Whenever we exercise, lactic acid accumulates in the muscle. Lactic acid is a breakdown product of muscle metabolism. This contributes to the muscles being sore the next day. Accumulated lactic acid can also cause cramps and spasms. Competitive athletes are instructed to elevate their legs after intense training or competition in order to rid their muscles of lactic acid. In addition, the muscle compartments swell after exercise as fluid and nutrients rush to the cells to try to repair the damage. This swelling also contributes to muscle soreness. Elevation gets rid of the accumulated lactic acid and reduces the swelling in order to prevent muscle soreness.
Muscle Recovery/Sports Performance:
Serious athletes play hard on game day and do significant damage to their muscles. However, our body has some amazing capabilities and our muscles respond by repairing the damage and becoming even stronger. The same principle applies to intense training. We push the muscles to the limit so that they will gradually become stronger over time. We injure the muscle so that it builds back stronger.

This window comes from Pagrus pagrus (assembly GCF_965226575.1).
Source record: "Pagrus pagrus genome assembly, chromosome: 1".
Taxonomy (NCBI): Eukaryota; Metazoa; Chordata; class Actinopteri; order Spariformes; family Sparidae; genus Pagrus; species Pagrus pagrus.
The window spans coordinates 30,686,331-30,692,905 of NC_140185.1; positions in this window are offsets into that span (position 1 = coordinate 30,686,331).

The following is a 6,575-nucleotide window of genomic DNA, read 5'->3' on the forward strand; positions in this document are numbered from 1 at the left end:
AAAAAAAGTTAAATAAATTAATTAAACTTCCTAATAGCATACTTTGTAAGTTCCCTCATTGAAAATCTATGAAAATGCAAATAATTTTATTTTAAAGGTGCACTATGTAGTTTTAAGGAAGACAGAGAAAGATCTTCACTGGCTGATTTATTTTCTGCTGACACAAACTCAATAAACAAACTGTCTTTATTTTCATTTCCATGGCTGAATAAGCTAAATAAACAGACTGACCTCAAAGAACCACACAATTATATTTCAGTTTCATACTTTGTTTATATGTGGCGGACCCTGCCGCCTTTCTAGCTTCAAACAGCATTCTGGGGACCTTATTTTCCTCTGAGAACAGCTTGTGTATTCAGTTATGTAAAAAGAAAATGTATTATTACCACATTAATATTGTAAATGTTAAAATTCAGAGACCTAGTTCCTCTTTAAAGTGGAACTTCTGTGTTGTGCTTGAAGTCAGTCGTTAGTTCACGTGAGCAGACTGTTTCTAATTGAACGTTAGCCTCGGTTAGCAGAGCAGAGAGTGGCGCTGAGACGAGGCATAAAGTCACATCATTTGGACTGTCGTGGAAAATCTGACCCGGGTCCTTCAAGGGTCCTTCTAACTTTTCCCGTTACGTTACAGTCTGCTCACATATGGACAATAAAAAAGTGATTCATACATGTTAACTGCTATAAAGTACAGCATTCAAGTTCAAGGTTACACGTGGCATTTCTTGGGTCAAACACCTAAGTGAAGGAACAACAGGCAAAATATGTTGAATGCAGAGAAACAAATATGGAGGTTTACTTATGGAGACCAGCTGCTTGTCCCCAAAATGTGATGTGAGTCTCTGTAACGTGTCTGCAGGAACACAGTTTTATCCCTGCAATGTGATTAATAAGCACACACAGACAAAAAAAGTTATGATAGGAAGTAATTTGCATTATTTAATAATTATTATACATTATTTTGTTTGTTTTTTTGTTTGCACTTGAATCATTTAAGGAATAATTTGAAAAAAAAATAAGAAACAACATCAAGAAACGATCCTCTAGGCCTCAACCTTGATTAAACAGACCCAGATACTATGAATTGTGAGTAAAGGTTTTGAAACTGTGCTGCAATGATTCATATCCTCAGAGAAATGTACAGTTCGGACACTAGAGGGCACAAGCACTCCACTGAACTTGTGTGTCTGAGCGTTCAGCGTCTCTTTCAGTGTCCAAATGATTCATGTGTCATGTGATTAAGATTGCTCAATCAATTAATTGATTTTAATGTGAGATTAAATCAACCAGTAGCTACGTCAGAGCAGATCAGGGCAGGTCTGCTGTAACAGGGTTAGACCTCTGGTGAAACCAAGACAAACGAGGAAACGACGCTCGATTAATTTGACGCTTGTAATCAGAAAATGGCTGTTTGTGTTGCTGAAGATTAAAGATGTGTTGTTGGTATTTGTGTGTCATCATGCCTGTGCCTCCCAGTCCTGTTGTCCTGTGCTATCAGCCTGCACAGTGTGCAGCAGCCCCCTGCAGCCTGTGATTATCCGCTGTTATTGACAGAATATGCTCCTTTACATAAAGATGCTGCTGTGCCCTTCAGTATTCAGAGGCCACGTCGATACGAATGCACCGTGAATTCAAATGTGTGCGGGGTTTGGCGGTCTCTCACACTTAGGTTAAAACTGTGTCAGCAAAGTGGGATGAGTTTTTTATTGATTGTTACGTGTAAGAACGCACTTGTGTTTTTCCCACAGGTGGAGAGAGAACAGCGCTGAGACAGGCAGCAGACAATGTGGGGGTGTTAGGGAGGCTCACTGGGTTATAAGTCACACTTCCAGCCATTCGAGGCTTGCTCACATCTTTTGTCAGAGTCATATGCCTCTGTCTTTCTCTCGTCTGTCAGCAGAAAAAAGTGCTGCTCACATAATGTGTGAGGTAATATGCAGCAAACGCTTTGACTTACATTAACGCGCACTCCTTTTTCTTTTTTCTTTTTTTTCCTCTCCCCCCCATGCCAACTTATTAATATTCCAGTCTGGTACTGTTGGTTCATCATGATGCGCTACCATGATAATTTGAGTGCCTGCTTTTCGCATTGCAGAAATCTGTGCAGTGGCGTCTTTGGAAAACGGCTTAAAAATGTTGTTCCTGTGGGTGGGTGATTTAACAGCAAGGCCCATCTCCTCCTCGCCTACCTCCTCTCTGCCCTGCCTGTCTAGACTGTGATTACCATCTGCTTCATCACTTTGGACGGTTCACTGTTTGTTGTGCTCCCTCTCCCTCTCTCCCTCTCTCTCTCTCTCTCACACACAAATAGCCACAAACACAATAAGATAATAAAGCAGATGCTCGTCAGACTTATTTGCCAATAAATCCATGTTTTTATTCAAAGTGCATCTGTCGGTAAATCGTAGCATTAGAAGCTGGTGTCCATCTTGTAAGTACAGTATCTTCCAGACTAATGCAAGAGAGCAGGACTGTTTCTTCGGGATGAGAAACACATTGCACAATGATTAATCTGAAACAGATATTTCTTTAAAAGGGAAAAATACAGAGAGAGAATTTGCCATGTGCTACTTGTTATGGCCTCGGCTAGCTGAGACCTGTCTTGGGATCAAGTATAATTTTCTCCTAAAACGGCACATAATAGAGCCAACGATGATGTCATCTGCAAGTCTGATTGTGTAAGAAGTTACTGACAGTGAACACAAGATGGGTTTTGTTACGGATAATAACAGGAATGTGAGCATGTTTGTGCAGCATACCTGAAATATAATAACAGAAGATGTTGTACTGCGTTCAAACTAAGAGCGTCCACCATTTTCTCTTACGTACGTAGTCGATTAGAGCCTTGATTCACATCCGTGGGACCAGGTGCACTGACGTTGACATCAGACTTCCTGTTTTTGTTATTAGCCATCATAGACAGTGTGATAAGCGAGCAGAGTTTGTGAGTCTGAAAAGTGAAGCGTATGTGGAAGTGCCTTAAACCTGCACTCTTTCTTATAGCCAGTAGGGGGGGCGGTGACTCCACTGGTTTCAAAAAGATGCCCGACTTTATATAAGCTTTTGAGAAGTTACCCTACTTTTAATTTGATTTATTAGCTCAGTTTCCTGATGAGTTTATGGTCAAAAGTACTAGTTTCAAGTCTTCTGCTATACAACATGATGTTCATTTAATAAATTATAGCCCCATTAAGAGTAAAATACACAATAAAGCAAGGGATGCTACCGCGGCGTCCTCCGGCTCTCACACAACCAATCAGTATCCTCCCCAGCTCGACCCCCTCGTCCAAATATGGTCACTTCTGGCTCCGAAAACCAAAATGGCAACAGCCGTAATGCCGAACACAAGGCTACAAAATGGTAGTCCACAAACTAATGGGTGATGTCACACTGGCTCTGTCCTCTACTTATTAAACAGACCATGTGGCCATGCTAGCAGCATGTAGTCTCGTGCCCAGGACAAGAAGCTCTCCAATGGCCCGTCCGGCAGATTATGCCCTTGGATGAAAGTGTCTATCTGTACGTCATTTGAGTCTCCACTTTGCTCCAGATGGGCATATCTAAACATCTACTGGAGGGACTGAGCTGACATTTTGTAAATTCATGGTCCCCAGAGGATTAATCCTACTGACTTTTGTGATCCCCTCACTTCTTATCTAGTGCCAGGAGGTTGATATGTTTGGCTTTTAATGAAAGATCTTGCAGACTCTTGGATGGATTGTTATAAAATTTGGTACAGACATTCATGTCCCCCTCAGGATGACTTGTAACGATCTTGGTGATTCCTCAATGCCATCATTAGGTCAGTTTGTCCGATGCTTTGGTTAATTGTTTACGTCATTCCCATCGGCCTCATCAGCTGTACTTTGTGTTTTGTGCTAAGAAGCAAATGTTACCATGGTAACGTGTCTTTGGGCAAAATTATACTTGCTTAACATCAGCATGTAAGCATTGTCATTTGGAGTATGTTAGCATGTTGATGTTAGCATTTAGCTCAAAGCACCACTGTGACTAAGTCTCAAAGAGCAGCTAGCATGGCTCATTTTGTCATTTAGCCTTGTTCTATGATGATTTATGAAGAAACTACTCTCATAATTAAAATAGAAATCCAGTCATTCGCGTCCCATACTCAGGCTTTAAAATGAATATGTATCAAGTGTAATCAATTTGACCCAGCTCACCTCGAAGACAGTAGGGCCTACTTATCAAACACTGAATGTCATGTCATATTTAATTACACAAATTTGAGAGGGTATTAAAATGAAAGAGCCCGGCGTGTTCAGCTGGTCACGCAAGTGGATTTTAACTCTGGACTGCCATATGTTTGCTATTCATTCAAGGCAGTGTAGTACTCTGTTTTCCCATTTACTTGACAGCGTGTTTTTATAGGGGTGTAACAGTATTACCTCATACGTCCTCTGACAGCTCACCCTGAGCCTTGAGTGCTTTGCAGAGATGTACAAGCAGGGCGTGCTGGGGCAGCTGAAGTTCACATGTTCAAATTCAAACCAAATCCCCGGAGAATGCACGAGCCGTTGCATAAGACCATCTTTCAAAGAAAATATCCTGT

This type of intense competition and training results in swelling in the muscles. This swelling is actually the accumulation of interstitial fluid, which is the fluid which surrounds all of our cells. Accumulation of this fluid makes it more difficult for oxygen, proteins, and other nutrients to get to the cells which need them to repair the damage that was done. Leg elevation empties, this “cellular bathwater” and allows for more efficient exchange of nutrients so that muscles can recover more quickly and get ready to do battle again tomorrow.
Visit the Leg Elevation Classroom to learn more about the circulation of this critical interstitial fluid which surrounds every cell in our body.